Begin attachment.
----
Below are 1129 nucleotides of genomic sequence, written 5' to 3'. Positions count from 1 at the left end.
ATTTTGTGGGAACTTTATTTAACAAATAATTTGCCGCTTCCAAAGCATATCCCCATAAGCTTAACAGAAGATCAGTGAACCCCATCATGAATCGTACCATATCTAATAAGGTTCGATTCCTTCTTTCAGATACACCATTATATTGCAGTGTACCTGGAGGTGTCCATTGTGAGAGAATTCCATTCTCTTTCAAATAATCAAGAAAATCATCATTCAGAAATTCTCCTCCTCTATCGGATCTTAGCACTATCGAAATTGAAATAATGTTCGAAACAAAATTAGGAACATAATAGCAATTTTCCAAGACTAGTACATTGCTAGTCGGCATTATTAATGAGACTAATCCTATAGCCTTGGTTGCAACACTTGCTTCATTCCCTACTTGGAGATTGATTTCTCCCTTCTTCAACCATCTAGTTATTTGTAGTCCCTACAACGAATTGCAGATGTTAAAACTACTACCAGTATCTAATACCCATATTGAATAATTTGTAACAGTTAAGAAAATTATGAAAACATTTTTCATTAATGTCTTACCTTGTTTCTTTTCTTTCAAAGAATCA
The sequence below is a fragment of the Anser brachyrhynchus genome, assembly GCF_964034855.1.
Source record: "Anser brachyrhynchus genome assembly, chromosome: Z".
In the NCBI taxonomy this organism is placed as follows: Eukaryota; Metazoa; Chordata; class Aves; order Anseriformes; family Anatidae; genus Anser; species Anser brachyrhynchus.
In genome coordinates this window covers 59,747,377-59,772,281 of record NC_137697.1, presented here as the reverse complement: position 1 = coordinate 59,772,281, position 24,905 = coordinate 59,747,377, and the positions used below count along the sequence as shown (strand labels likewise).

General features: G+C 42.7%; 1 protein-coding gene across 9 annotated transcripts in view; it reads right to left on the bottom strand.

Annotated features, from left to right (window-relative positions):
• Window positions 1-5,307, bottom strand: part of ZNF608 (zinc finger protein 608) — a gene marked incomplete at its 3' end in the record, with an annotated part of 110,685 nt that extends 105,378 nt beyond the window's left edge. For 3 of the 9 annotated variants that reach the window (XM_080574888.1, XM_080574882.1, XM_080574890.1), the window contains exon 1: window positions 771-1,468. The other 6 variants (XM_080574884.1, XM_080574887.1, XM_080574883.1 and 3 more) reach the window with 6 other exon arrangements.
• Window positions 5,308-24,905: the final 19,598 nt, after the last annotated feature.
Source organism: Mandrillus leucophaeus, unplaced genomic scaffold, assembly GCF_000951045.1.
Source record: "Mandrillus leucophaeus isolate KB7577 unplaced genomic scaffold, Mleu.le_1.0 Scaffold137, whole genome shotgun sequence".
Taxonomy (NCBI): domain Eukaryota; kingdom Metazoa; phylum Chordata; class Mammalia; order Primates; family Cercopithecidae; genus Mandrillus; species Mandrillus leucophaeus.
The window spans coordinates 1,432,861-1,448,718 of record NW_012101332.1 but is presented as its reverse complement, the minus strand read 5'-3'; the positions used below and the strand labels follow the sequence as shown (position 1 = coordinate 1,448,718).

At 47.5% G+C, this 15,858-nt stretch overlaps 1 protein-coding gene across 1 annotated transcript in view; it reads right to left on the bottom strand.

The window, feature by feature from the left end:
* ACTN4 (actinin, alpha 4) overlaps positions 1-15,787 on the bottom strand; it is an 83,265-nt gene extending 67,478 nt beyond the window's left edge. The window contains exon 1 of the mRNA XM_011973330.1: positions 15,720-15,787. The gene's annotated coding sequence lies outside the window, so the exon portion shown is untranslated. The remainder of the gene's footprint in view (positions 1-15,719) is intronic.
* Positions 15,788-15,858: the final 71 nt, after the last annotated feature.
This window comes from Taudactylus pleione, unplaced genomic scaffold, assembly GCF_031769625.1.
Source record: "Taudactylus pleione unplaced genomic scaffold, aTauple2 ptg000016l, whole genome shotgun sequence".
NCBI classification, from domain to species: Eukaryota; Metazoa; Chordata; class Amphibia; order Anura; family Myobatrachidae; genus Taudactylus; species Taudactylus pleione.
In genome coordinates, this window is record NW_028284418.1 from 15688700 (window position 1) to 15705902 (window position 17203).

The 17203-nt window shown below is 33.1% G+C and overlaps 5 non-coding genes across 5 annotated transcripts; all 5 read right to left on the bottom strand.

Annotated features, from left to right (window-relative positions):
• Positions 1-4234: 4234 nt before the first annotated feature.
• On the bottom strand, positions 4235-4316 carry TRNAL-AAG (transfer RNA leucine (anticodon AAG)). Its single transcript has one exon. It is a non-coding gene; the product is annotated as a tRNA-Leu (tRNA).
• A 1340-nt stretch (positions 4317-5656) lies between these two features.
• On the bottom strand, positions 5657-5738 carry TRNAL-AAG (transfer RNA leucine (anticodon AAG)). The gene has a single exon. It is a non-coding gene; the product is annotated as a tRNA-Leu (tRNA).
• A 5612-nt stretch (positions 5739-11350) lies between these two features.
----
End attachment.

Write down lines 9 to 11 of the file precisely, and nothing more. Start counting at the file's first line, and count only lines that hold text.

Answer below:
• Window positions 1-5,307, bottom strand: part of ZNF608 (zinc finger protein 608) — a gene marked incomplete at its 3' end in the record, with an annotated part of 110,685 nt that extends 105,378 nt beyond the window's left edge. For 3 of the 9 annotated variants that reach the window (XM_080574888.1, XM_080574882.1, XM_080574890.1), the window contains exon 1: window positions 771-1,468. The other 6 variants (XM_080574884.1, XM_080574887.1, XM_080574883.1 and 3 more) reach the window with 6 other exon arrangements.
• Window positions 5,308-24,905: the final 19,598 nt, after the last annotated feature.
Source organism: Mandrillus leucophaeus, unplaced genomic scaffold, assembly GCF_000951045.1.